What is the standard for laboratory fume hood exhaust?
The primary standard relating to laboratory fume hood exhaust is ANSI Z9.5 (1992). The entire standard can be ordered from The American Industrial Hygiene Association. Should you wish to familiarize yourself with the exhaust parameters of the standard, you may order an extract from Strobic Air.
How high should a stack be to avoid re-entrainment?
Stack height is determined by the height, width and length of the building, the wind currents around the building created by surrounding buildings or terrain, and the chemical make-up of the fume hood exhaust. Consult Chapter 15, ASHRAE Fundamentals Handbook for detailed formula. However, we strongly recommend you consult a professional wind consultant who is more familiar with the process.
When should you manifold laboratory exhausts?
Manifolding fume hood exhausts is recommended for all types of hoods with the exception of radioisotopes and perchloric exhaust. By combining the exhaust hoods, sufficient mass can be achieved with the proper outlet velocity from the stack, usually 3000 feet per minute or more, to create sufficient momentum to break through the recirculation zone on the roof.
What maintenance is required for Tri-Stack®?
The maintenance of your Tri-Stack® system is negligible. Motors up through a 256T frame have sealed for life bearings. Motors larger than 256T require minimal lubrication every 18 months. That's it! No other maintenance is required.
How easy is it to install Tri-Stack®?
Tri-Stack® fume hood systems install in minutes. All units are pre-assembled at the factory and line-up tags are clearly attached to mating flanges. Stainless hardware and gasketing are also placed on each component. A four-fan system on a common plenum can be completely installed in less than two hours.
How do you isolate Tri-Stack® against vibration?
Unlike most other exhaust fans the Tri-Stack®> mixed flow exhaust fan utilizes a true non-stall mixed flow impeller that is balanced to less the 0.5 mil peak to peak. Therefore, we strongly recommend that spring vibration isolation mountings are NOT used. This also eliminates the need for flexible duct connections, both of which are point failures and would require frequent maintenance. The Tri-Stack® fan can be mounted directly on a roof curb, concrete slab or steel structure, whatever is the preferred mounting for your particular application. Also, the low profile of a Tri-Stack® eliminates the need for guy wires that are otherwise necessary on taller stacks.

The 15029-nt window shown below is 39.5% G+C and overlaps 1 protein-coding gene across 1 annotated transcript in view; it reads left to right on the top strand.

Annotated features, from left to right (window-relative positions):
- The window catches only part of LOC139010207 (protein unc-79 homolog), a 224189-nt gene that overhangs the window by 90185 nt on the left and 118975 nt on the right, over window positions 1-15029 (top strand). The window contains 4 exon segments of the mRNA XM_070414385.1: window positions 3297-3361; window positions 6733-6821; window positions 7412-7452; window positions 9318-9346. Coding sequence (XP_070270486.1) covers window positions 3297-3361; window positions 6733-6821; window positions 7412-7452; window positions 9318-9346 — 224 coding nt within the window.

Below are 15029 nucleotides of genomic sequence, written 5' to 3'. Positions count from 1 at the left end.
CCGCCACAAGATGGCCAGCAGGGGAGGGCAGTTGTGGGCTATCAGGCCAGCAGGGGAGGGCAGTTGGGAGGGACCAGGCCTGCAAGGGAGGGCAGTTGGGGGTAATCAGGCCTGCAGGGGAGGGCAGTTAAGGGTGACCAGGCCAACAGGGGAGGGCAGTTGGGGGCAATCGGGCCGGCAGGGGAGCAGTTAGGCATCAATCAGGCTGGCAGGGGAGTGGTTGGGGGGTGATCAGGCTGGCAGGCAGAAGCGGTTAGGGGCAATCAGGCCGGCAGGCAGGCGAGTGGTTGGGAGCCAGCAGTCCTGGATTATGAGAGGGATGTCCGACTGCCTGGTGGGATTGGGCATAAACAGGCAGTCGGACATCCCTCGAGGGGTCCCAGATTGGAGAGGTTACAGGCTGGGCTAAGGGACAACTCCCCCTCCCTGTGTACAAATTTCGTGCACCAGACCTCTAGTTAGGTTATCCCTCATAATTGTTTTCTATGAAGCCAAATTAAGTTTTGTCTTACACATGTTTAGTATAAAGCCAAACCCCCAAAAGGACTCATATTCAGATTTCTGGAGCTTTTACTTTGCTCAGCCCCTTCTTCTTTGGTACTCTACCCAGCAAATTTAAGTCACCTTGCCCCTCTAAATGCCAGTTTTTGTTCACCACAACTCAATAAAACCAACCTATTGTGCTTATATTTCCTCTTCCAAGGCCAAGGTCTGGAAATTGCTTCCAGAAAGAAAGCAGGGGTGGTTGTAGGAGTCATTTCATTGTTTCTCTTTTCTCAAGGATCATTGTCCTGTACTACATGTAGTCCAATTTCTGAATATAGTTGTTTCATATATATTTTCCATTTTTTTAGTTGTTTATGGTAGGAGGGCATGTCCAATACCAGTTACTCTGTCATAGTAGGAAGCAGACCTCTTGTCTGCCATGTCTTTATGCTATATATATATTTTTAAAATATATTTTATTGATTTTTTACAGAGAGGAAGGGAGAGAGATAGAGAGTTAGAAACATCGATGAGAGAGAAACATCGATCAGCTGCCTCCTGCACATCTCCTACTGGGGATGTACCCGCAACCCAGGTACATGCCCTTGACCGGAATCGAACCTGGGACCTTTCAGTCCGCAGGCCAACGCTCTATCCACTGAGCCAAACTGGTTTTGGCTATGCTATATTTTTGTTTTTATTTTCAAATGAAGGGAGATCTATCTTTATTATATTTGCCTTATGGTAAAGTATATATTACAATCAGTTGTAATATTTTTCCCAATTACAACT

Can you use Variable Frequency Drives with Tri-Stack®?
Due to the non-stall feature of the mixed-flow wheel, Variable Frequency Drives are very effective when used with the Tri-Stack® fume hood exhaust system. Tri- Stacks are also balanced to below 0.5 mils peak to peak, thus minimizing vibration through critical Hertz levels during down-turn. However, you should consult your wind consultant to determine the minimum speed to safely operate your system and avoid re-entrainment back into your laboratory.
What is the initial cost of a Tri-Stack® system?
The Tri-Stack® is a system and not just a fan. Therefore, in comparing the cost of this system to the conventional centrifugal vent set, be sure to include the cost of the centrifugal elbow, flex connectors, vibration isolators inertia base, stack and reducing nozzle cone, along with the associated installation labor. You will find the Tri-Stack® system will compare favorably, as well as saving you energy dollars annually due to the increased efficiency of the system.
What is the Return on Investment of Tri-Stack®?
The Tri-Stack® fume hood exhaust system reduces the static pressure in your laboratory system by approximately two inches water gauge, when compared with the traditional centrifugal fan and stack combination. That translates to approximately $0.44 per cfm. Depending on the sophistication of your system, the typical Tri-Stack® can pay for itself in less than 2 1/2 years.